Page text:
'The Boxtrolls' Animation: How They Did It
Families come in all shapes and sizes—and sometimes even in the shape of trolls dressed in crumpled cardboard boxes. In this stop-motion animated film, based on the 2005 illustrated novel Here be Monsters!, an infant boy named Eggs (Game of Thrones' Isaac Hempstead Wright) is discovered by the boxtrolls, impish creatures who dwell below the winding streets of Cheesebridge.
The boxtrolls adopt Eggs and raise him as their own and the boy grows up never knowing that he's human. As he reaches adolescence, though, the boxtrolls are facing a major PR problem: The fromage-fixated villagers believe that they kidnap children and steal cheese by night. The villainous Archibald Snatcher (Ben Kingsley) plans to exterminate them, so Eggs turns to haughty heiress Winnie (Elle Fanning) to save his adoptive family. Creating the family was no easy feat for Laika, the animation house behind the Oscar-nominated Coraline and Paranorman, which used advanced 3-D printing technology to design each character's detail and nuanced expression. Here's a peek at how they did it.
As with human actors, the puppets tend to sweat under hot studio lights. ''They each out an oil because [the silicone] is oil-based,'' says creative designer Georgina Hayns. ''It's like live-action filmmaking—you have to be constantly on call to talc the boxes or the hands because they'll start to get a little shiny.''
The plucky heroine of 2009's Coraline had more than 200,000 different facial expressions. Five years later, happy-go-lucky Eggs has about 1.4 million thanks to a mix-and-match system and 3-D printing that allows animators to swap various eyebrow and mouth shapes onto thousands of faces. ''Each film just keeps getting more intricate,'' says co-director Graham Annable.
For a more realistic look, the filmmakers used natural light on the miniature sets they built at a warehouse adjacent to Laika's Hillsboro, Ore., studios. ''Computer programs can do a lot of things,'' notes co-director Anthony Stacchi, ''but they can't reproduce what it's like to have real sun striking the red velvet costume on a character.''
Each second of footage took roughly four days to create, and it took 18 months to film an elaborate, two-minute ballroom sequences featuring Eggs, Winnie, and the dozens of dancing couples seen here. ''This was like The Age of Innocence with puppets,'' says Annable. No wonder the crew consumed 3,0000 doughnuts during the shoot.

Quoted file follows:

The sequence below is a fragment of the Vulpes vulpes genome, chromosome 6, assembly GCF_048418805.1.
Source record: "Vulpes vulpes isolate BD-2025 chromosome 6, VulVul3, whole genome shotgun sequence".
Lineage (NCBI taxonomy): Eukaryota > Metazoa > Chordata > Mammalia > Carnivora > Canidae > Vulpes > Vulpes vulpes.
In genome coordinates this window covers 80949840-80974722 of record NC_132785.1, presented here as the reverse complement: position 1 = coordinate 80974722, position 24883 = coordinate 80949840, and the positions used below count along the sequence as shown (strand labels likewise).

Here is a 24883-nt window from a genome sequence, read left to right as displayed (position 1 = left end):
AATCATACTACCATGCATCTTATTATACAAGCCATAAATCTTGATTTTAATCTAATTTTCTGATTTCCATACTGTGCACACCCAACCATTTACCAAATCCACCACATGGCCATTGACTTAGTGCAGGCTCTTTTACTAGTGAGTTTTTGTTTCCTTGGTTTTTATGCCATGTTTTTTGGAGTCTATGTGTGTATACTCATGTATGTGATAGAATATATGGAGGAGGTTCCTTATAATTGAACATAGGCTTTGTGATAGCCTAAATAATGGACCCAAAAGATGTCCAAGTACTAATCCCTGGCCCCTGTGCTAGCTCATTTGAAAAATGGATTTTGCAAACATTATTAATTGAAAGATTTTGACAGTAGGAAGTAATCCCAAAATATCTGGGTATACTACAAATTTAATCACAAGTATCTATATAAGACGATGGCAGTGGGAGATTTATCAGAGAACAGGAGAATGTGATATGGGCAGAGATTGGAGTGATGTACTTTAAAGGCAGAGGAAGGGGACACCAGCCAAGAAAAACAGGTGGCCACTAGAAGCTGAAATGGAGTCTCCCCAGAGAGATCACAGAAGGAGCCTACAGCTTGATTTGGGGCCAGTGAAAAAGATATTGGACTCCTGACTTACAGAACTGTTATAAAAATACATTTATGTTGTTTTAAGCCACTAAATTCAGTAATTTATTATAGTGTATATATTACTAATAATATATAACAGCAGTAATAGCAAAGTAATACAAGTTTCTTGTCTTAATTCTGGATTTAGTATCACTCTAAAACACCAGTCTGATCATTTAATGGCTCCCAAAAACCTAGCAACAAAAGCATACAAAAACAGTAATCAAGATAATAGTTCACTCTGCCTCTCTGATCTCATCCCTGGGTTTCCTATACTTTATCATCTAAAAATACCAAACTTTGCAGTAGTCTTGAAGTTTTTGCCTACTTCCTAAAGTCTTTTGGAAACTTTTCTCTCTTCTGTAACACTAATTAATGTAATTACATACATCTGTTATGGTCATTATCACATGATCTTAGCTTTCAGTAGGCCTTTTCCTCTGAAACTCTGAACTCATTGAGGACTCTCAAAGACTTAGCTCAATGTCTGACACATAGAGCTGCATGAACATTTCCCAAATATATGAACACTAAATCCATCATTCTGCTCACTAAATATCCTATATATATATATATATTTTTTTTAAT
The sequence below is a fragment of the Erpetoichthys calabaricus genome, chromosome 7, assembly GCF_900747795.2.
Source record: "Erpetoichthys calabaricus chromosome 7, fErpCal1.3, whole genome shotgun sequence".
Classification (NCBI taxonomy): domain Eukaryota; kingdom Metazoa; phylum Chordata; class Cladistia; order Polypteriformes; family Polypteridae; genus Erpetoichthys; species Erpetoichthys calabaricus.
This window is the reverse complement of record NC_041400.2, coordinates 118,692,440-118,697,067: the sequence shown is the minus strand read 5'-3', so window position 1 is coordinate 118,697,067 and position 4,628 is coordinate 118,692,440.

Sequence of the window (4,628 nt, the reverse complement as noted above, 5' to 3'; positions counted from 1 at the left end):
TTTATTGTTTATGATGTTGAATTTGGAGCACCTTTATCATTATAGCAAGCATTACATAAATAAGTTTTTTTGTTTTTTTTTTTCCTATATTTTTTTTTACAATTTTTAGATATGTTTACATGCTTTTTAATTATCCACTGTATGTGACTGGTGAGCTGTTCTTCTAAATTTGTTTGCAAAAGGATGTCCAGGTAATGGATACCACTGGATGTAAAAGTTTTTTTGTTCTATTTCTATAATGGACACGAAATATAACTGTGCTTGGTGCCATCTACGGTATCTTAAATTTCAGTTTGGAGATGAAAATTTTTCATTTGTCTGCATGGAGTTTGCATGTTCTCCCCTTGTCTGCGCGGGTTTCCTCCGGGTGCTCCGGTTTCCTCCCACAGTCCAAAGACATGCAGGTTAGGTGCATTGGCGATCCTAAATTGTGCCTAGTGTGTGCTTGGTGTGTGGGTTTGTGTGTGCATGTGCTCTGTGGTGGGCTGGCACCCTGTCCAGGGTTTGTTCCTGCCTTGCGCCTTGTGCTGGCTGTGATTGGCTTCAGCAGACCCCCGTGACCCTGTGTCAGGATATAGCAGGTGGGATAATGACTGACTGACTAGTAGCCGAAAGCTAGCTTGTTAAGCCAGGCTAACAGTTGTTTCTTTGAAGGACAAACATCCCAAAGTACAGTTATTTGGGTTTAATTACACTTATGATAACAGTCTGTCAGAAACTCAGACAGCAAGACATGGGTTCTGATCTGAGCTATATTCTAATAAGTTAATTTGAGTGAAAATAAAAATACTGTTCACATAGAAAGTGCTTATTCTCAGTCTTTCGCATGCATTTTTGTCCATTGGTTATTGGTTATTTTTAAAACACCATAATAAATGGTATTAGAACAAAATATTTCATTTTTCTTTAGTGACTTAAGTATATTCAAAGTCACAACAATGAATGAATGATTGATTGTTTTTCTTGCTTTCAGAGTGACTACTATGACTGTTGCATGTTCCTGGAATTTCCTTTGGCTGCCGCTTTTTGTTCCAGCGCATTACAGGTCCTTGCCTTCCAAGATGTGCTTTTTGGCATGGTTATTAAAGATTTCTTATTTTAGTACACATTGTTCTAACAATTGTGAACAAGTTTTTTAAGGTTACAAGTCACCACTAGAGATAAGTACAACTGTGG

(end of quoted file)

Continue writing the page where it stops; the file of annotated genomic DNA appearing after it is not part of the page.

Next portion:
''Isaac had a really charming voice and an incredibly cute lisp,'' says Stacchi of the Game of Thrones actor. ''He also had the anxiety that Eggs needed as a boy who had never been above ground in the sunlight but at the same time he had gravitas later as he started to go through these stages of [growth].''
Before Sir Ben Kingsley stepped into the recording studio to voice the deep, ominous voice of the villainous Snatcher, Sir Ben had an unusual request. ''He said he wanted a reclining chair,'' recalls Stacchi. ''And I never heard of anyone reclining before and I was about to explain, 'Well, you can't really do that because it will change the tone of your voice,' and he said, 'That's why I want it.''' The end result? A low, deep voice that's reminiscent of the voice Sir Ben used for the character of Don Logan in the 2000 film Sexy Beast.
Elle Fanning—whose older sister Dakota voiced Laika's 2009 film Coraline—was an early favorite for the role of Winnie. There was just one issue: The 15-year-old didn't have the English accent required. ''But luckily Elle had just finished doing a film called Gina and Rosa where she had developed a great English accent,'' says Stacchi. ''So we kept her voice teacher at all the recording sessions.''
Nick Frost and Richard Ayoade voice Mr. Trout (left) and Mr. Pickles (center), while comedian Tracy Morgan took on his very first animated voice role as Mr. Gristle (right). ''He's like a Victorian, Terminator-type robot,'' says Stacchi, laughing. The character—whose signature catchphrase is ''very nice, very nice''—was originally envisioned with a British accent. But that ''didn't make sense because when you get Tracy Morgan, you want [to hear] Tracy Morgan,'' Stacchi explains.
It's no mistake that Cheesebridge aristocrat Lord Portley-Rind—with his red hair and slightly squinty eyes—bears resemblance to actor Jared Harris (Mad Men). ''We never considered anyone else for the part,'' Stacchi says. ''It was always going to be Jared Harris.''